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By Philippe Legrain 1 COMMENT

This year’s Privacy International survey put Britain bottom of the European
league for surveillance and civil intrusion. In his last column for the Sunday Times, Simon Jenkins urges us all to fight to defend freedom against government encroachment:

Never was the adage of Louis Brandeis, the US justice, more relevant: free men
are naturally alert to the wiles of evil-minded rulers but “the greatest
dangers to liberty lurk in insidious encroachments by men of zeal,
well-meaning but without understanding”.

Now the government wants to create a giant database that would store the details of every phone call, text message, and webpage visited by everyone in Britain: Big Brother will be watching every move you make.   

[Home Secretary Jacqui] Smith parrots the totalitarian’s answer that “the innocent have nothing to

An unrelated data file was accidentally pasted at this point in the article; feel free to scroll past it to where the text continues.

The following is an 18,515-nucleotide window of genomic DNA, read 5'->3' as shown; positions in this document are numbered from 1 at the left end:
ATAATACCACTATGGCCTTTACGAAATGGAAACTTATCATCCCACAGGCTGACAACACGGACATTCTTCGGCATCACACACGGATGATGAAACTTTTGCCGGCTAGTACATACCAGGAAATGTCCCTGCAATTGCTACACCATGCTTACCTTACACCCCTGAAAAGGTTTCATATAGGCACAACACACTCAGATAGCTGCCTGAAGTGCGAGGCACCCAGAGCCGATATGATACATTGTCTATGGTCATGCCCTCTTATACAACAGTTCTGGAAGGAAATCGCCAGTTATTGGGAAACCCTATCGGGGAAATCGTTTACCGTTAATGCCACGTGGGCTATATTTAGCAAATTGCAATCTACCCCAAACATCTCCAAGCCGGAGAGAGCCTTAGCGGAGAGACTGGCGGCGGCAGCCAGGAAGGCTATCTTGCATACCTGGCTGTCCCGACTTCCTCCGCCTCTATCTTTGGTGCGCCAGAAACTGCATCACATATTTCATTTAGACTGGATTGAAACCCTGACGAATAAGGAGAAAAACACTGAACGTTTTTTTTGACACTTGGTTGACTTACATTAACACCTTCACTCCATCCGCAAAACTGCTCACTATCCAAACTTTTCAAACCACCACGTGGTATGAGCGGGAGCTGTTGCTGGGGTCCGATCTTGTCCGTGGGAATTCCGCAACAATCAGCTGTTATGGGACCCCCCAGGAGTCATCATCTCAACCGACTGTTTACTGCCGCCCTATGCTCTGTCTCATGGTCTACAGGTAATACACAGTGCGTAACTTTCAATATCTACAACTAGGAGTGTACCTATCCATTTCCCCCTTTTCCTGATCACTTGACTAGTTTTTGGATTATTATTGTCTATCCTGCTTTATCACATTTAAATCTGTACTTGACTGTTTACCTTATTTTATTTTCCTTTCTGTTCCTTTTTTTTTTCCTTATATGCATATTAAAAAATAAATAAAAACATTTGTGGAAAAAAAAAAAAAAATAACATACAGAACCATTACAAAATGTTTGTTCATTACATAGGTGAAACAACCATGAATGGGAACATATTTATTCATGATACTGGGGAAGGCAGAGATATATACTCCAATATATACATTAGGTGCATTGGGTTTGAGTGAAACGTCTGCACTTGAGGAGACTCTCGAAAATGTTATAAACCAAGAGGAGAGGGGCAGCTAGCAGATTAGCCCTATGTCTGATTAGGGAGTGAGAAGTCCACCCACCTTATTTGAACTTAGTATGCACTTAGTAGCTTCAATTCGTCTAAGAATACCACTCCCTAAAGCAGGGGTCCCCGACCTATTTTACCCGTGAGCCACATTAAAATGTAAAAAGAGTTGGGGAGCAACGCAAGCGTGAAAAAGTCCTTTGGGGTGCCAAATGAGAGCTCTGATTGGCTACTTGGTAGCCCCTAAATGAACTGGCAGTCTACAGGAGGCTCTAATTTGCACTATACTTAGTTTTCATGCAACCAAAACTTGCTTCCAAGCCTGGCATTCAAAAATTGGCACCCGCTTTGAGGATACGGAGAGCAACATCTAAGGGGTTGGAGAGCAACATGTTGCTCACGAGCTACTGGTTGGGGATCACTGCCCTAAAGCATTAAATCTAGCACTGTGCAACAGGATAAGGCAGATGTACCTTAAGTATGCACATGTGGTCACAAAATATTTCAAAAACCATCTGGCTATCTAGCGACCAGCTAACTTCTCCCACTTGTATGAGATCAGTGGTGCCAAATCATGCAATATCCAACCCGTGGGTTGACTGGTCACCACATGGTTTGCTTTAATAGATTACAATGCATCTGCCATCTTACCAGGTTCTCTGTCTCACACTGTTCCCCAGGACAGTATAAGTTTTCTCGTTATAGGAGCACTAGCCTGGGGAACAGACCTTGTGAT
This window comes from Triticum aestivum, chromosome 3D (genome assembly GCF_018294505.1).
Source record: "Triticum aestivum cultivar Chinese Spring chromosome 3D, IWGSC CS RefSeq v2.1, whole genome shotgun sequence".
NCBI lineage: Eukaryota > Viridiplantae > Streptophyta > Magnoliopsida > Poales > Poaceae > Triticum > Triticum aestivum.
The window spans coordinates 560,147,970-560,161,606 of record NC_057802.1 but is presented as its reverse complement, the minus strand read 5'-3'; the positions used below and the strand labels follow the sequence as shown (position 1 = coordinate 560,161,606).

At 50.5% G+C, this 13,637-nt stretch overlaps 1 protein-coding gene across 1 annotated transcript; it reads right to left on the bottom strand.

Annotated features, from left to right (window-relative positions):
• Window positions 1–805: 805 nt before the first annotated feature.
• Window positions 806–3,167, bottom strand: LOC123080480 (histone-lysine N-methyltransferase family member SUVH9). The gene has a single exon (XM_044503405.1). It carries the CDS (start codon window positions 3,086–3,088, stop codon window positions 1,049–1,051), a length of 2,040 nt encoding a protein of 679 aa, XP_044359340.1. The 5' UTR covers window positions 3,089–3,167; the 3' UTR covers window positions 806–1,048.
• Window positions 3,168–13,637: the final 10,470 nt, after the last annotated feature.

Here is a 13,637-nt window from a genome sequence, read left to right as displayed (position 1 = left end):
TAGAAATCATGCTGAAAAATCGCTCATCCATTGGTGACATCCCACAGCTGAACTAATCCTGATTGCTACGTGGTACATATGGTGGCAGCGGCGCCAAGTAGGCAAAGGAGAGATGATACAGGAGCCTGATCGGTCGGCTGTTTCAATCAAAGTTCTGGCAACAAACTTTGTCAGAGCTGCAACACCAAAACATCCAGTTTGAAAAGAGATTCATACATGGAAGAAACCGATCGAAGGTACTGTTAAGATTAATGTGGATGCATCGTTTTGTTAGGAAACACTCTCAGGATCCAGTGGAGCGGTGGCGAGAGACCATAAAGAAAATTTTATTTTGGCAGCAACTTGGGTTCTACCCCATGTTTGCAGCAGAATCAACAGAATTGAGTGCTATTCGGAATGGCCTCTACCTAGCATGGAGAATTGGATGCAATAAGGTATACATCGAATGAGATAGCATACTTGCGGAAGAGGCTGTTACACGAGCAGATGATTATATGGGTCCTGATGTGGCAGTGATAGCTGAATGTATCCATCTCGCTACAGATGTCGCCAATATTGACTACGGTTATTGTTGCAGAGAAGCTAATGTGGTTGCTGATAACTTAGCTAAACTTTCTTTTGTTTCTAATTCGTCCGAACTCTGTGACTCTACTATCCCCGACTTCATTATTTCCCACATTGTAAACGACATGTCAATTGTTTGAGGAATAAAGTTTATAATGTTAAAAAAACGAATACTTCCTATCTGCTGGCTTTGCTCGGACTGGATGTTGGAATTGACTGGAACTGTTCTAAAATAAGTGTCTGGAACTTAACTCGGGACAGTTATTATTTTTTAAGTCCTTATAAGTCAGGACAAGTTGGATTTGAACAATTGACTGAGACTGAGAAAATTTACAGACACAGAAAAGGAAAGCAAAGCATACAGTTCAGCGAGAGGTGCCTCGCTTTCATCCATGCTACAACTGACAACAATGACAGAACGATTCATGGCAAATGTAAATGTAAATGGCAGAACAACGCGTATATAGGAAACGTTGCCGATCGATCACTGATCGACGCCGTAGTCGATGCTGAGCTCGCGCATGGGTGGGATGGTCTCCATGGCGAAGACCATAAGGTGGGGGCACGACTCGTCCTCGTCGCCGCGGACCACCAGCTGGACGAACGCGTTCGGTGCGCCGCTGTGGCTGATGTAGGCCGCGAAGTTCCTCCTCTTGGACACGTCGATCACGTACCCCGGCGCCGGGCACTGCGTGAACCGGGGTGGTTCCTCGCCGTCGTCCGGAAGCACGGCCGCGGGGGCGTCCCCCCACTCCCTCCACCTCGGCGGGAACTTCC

fear”. But they do. They know from experience that government cannot be
trusted with private information. In addition, any errors in that
information are almost impossible to correct.

Read the full article here

Posted 27 Oct 2008 in Blog, Britain, Freedom
  1. UK Voter says:

    The news that the government now wants to track our mobile phone calls, texts, emails and internet browsing habits has got me enraged. For the past 11 years, this government has sought more and more control over its citizens, from installing 4.2m CCTV cameras, to the suggestion that we must respond to more and more intrusive questions when they complete the next census. It has simply got to stop.
    On this occasion, I have done something about it, in my own small way. I have written an article outlining what the government is seeking to do and my views. But, I have also produced a ‘draft’ letter that can be personalised and sent to local MP’s. I am urging other likeminded people to reproduce the article, to include their own comments, after all, not everyone will agree with all my comments and then publicise it. Maybe we can start a programme where people start to bombard their MP’s with a demand that they do not support the latest data communication bill. The link is here if anyone would care to take a look.

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